16 Oct 10:01 2008

## Re: Rewrite rules

Ryan Ingram <ryani.spam <at> gmail.com>

2008-10-16 08:01:28 GMT

2008-10-16 08:01:28 GMT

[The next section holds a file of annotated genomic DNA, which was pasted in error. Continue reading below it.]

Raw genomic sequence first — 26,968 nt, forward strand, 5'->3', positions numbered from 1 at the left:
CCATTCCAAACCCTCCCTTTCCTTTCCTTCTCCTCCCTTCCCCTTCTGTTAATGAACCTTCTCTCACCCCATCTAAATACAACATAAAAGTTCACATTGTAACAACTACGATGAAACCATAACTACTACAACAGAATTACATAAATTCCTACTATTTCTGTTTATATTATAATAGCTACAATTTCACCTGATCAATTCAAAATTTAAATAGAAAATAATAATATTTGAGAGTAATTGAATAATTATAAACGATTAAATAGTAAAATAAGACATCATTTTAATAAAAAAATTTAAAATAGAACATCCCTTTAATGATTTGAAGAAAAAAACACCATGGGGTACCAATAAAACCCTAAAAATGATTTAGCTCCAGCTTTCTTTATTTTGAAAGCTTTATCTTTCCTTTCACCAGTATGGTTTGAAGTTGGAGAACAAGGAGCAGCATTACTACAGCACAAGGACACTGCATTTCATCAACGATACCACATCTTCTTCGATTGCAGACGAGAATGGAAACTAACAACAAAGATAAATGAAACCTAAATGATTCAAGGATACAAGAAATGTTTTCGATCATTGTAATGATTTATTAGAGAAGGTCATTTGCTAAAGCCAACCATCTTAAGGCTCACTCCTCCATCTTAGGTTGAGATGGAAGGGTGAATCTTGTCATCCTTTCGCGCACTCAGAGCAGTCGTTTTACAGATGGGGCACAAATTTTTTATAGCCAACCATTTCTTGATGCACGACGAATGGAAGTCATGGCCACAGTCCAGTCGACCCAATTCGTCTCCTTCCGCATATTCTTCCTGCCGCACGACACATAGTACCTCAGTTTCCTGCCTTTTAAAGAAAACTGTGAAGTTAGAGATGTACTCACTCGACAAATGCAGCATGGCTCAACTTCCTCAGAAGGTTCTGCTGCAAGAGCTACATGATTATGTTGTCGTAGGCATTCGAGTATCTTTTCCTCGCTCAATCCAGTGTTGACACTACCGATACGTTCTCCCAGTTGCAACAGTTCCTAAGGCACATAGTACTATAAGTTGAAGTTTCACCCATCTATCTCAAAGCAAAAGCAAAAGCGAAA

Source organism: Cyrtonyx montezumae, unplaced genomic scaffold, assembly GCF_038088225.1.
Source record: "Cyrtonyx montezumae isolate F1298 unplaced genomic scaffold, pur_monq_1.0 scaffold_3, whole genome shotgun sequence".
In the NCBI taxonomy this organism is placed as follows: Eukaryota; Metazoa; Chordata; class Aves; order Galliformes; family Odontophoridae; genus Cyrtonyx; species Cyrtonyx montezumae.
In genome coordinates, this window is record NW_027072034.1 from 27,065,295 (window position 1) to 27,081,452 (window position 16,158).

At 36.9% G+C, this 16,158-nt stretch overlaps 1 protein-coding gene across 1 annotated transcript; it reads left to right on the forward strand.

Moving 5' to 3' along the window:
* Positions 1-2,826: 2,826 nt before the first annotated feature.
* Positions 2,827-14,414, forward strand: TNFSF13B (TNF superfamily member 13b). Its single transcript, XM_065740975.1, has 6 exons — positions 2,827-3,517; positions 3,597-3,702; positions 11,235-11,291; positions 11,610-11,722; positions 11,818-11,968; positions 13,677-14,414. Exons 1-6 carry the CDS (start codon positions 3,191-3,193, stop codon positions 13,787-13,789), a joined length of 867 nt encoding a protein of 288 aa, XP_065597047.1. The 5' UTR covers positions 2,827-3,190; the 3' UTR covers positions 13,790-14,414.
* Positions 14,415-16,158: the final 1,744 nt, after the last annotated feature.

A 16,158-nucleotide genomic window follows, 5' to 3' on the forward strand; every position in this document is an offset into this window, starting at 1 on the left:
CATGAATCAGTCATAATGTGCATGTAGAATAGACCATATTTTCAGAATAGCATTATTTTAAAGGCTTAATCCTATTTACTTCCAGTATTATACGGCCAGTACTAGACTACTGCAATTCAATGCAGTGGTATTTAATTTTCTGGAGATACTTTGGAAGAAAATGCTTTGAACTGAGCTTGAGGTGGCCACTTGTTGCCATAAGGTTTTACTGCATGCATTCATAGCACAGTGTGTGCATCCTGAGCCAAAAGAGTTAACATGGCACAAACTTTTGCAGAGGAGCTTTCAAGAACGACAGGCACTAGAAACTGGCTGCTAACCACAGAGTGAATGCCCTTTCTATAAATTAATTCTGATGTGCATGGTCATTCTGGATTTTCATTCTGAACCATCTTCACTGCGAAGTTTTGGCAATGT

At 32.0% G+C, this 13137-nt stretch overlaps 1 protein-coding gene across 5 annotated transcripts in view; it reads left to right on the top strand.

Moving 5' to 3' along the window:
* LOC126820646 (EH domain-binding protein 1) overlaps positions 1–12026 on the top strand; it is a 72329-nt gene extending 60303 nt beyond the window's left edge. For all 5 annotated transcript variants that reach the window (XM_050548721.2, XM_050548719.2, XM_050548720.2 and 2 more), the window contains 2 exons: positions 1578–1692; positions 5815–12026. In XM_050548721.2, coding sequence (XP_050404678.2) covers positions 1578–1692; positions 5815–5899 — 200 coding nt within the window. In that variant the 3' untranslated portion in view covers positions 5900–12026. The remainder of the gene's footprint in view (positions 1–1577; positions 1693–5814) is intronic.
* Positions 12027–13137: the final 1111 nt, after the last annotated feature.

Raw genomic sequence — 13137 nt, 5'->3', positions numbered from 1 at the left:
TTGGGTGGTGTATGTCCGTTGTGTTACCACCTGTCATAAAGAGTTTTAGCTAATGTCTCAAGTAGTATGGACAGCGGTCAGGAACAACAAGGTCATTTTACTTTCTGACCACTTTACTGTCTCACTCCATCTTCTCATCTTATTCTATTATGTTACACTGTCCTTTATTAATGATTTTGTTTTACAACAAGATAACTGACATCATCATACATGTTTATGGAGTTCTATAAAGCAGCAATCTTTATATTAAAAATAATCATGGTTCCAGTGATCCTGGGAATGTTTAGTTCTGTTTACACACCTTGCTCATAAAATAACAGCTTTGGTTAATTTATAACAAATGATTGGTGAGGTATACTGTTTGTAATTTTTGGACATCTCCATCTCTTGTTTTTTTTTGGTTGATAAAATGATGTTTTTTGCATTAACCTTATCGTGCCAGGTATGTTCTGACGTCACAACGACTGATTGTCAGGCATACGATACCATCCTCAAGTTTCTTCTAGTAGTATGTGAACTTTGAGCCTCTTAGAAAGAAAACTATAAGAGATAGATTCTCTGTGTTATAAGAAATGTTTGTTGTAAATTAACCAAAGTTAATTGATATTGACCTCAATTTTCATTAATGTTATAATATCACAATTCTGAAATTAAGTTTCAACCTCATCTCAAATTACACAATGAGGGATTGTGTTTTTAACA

Isn't this an unsound rewrite? > cycle [(0 :: Integer)..] !! 100 => 100 > [(0 :: Integer) ..] !! (100 `mod` length [(0::Integer)..]) => _|_ Anyways, the reason for inlining not being done if an expression is used more than once is that it duplicates work that you explicitly specified should only be done once (by placing it in a let). If you want these declarations to get inlined so rules can fire, you should be able to do something like this: > let rlist = cycle list > {-# INLINE rlist #-} > print ... -- ryan 2008/10/16 George Pollard <porges <at> porg.es>: > Section 8.13.2 of the GHC manual[1] states: > >> GHC keeps trying to apply the rules as it optimises the program. For >> example, consider: >> >> let s = map f >> t = map g >> in >> s (t xs) >> >> The expression s (t xs) does not match the rule "map/map", but GHC >> will substitute for s and t, giving an expression which does match. If >> s or t was (a) used more than once, and (b) large or a redex, then it >> would not be substituted, and the rule would not fire. >> > The part I'm interested in here is (a); if an expression is used more > than one then it cannot be substituted for. Is there any way to work > around this or force it? > > The reason I ask is that as a bit of fun (and inspired by Joachim > Breitner's blog post [2]) I was going to try writing a rewrite rule for > the first time. What I had in mind was this: > > {-# RULES > "index cycled list" forall list n. cycle list !! n = > list !! (n `mod` length list) > #-} > > However, in the case he has written about this won't fire, since the LHS > cannot be substituted as `cycle list` is used more than once: > >> let rlist = cycle list >> print ( rlist !! (10^9), rlist !! 0 ) > > I can get it to fire again if I write it like this: > >> {-# RULES >> "!!/cycle" forall list. (!!) (cycle list) = (\n -> list !! (n `mod` length list)) >> #-} >> >> ... >> >> let rlist = (!!) (cycle list) >> print (rlist (10^9), rlist 0) > > But this is non-obvious and I'd rather have it fire in the first case > (i.e. when used naïvely). So, back to my question; is there a workaround > or force for this... or does it break too many things if done? > > [1] > http://www.haskell.org/ghc/docs/latest/html/users_guide/rewrite-rules.html#id414792 > > [2] > http://www.joachim-breitner.de/blog/archives/308-guid.html > > _______________________________________________ > Haskell-Cafe mailing list > Haskell-Cafe <at> haskell.org > http://www.haskell.org/mailman/listinfo/haskell-cafe > >